Al Hendrix then earned a meager $4,000 a year as a gardener. He knew virtually nothing about business, cared little about details and is a trusting, easygoing personality, say people who know him.
A friend of Jimi's recommended that Al see Branton, thus beginning a close professional association that would span more than two decades and bring the families together in friendship. Al Hendrix's grandchildren called Branton "uncle" and thought of his wife as a grandmother. The families exchanged gifts on holidays, and the Brantons hosted Hendrix-Wright and her husband, accountant Troy Wright, at their vacation home in Mexico.
Hendrix had every reason to trust Branton, who had blazed a path in law for other African Americans and who donated time to various causes. His clients included activist Angela Davis, musician Nat King Cole, witnesses called in the 1950s before the House Committee on Un-American Activities, and various individuals who had been imprisoned in the South during the civil-rights movement.
"He has an outstanding reputation as a trial lawyer and is revered by the lawyers who know him," says George Mallory, past president of the Langston Bar Association, a Los Angeles group of 900 African-American lawyers.
Branton sorted through the various claims on Jimi's estate and arranged a series of deals beginning in 1974 in which Al Hendrix received promises of money in exchange for transferring rights to his son's music and other assets to a Panamanian company. Al Hendrix came away with payments of $50,000 a year for 10 years, plus big sums that were promised for a Hendrix family trust. By 1983, the value of Jimi Hendrix's music had so grown, Branton says, that he got the $50,000 payments to Al Hendrix extended for life.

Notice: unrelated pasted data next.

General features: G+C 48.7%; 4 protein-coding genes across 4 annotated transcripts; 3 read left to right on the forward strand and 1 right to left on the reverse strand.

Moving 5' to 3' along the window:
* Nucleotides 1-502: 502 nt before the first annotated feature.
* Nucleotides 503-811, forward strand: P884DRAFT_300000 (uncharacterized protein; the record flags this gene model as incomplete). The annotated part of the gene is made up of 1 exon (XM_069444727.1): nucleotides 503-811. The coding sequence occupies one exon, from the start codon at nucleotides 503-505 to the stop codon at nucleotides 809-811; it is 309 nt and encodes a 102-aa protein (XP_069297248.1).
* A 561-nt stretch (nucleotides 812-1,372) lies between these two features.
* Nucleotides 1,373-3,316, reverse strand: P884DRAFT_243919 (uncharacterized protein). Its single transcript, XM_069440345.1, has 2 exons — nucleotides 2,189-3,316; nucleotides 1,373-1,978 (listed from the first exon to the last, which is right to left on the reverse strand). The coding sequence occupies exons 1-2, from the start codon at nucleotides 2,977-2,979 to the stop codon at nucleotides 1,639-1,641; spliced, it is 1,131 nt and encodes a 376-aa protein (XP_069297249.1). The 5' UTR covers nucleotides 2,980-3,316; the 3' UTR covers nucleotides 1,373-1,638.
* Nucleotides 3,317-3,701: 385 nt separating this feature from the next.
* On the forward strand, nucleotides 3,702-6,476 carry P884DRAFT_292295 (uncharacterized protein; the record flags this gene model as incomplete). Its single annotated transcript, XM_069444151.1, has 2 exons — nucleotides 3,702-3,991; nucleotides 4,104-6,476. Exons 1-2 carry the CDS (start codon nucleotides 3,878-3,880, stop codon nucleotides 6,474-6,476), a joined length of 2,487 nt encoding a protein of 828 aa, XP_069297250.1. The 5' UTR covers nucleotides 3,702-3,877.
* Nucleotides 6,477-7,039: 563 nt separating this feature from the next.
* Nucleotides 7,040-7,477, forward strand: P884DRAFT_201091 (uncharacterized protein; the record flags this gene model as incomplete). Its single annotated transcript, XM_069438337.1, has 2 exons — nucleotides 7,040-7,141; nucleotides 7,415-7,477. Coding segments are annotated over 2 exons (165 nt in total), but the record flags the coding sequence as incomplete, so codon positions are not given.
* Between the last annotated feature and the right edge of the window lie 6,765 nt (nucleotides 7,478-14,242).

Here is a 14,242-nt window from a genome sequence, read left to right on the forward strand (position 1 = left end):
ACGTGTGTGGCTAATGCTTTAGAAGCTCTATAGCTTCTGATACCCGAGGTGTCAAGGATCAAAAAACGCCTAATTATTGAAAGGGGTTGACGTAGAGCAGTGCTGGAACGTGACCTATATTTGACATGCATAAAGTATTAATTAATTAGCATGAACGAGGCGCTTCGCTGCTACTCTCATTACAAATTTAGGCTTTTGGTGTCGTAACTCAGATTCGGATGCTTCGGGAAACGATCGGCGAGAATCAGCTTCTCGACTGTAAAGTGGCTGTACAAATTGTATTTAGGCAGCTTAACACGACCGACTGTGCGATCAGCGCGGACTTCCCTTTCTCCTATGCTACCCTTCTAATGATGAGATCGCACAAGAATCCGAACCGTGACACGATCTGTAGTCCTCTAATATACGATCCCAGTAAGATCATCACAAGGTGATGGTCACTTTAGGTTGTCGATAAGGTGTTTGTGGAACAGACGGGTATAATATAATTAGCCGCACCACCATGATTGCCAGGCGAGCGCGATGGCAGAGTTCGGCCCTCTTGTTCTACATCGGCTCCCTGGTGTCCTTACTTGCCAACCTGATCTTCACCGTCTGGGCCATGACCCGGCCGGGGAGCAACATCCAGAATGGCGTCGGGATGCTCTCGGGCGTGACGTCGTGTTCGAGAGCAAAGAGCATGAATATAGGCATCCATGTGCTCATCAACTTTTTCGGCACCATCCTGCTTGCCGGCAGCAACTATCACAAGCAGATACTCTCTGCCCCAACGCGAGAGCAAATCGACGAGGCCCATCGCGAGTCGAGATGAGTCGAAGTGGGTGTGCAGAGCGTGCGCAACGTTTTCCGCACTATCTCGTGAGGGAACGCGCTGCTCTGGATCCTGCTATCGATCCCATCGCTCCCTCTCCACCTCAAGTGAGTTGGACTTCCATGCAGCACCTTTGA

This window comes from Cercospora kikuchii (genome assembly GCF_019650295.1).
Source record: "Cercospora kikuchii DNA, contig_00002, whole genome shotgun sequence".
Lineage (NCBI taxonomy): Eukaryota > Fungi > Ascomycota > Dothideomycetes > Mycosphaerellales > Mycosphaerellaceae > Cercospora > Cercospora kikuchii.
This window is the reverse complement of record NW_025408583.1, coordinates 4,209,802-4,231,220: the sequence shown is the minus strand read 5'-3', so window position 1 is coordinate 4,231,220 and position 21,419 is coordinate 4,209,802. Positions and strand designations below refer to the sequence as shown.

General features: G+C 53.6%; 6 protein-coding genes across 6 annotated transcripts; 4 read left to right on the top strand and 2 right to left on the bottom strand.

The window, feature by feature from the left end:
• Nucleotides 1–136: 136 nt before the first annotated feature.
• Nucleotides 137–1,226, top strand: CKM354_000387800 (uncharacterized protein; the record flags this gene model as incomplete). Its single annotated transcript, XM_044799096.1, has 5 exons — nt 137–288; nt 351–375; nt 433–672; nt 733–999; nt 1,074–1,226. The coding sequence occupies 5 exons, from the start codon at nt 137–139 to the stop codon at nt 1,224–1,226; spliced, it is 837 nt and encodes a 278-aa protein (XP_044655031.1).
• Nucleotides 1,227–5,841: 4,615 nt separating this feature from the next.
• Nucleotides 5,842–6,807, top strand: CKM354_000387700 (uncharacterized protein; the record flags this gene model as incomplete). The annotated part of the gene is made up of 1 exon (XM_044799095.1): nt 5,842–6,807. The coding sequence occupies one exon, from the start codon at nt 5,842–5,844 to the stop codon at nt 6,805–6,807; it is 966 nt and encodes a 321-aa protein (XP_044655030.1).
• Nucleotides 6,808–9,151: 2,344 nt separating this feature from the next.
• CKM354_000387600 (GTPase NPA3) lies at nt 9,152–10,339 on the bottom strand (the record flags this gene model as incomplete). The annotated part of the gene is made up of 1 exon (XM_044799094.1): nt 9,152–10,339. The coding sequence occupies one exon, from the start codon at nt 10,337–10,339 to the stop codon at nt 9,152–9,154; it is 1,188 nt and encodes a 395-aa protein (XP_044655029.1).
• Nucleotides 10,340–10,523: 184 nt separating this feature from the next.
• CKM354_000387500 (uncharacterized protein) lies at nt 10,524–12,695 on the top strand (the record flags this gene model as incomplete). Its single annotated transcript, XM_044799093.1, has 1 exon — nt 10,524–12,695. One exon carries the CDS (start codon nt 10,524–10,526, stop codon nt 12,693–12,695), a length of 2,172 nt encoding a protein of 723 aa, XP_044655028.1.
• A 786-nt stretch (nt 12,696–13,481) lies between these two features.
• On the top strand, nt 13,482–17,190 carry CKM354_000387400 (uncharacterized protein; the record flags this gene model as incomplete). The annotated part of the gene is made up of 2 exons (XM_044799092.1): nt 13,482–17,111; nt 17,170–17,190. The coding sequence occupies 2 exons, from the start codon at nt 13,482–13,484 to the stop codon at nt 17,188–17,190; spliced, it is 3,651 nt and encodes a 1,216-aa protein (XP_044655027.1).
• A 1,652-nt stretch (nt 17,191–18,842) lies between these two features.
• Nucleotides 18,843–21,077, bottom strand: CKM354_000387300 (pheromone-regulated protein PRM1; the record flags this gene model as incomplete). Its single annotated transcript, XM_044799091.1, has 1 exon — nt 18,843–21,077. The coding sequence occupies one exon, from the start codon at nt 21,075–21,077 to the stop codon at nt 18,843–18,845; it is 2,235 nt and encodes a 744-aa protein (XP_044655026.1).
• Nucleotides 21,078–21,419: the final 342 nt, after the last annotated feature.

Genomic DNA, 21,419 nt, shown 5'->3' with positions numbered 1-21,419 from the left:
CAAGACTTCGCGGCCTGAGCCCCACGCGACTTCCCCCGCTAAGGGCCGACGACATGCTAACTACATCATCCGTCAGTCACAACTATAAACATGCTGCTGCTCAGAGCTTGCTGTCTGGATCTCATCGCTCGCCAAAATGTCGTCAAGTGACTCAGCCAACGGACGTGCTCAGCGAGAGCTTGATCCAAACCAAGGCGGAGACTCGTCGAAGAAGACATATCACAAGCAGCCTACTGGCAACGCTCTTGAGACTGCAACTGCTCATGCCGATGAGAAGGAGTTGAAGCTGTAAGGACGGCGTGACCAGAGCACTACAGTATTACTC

The first deals were a windfall for Al Hendrix, Branton says, because no one in the music industry thought a dead artist would have lasting value. Live performances were considered critical to selling albums. Shortly after Jimi Hendrix's death, an album scraped together from unreleased tapes was rejected by a record distributor as worthless, he says.
In 1983, Branton arranged for the Panamanian company to transfer its rights to Jimi Hendrix tapes and recordings to a British Virgin Islands corporation, and its stock in Bella Godiva Music, which held the copyrights to Jimi Hendrix songs, to a company in the Netherlands.
The lawsuit contends those foreign companies are sham entities set up by Branton to disguise money funneled to him. Branton says he gets nothing from them.
Those entities now claim ownership of the Hendrix assets. In 1992, they quietly offered the assets for sale. Paul Allen expressed an interest in buying the assets, but the sellers instead chose MCA Entertainment Group, in a deal worth at least $30 million.
The offer from MCA led Branton to bring one more deal to the Hendrix family.
Branton sent Janie Hendrix-Wright and her brother, Leon Hendrix, a document that would have paid them $1 million for selling to Al Hendrix any future rights to Hendrix assets. As presumed heirs to Al Hendrix, they stood to inherit rights to Jimi Hendrix's music. Under copyright law, rights to a song revert to the artist or his heirs after 28 years.
In an interview, Branton says the purpose of the documents sent to Janie and Leon was to clear any legal uncertainties over the MCA deal. He says he advised both Janie and Leon to get another lawyer's advice.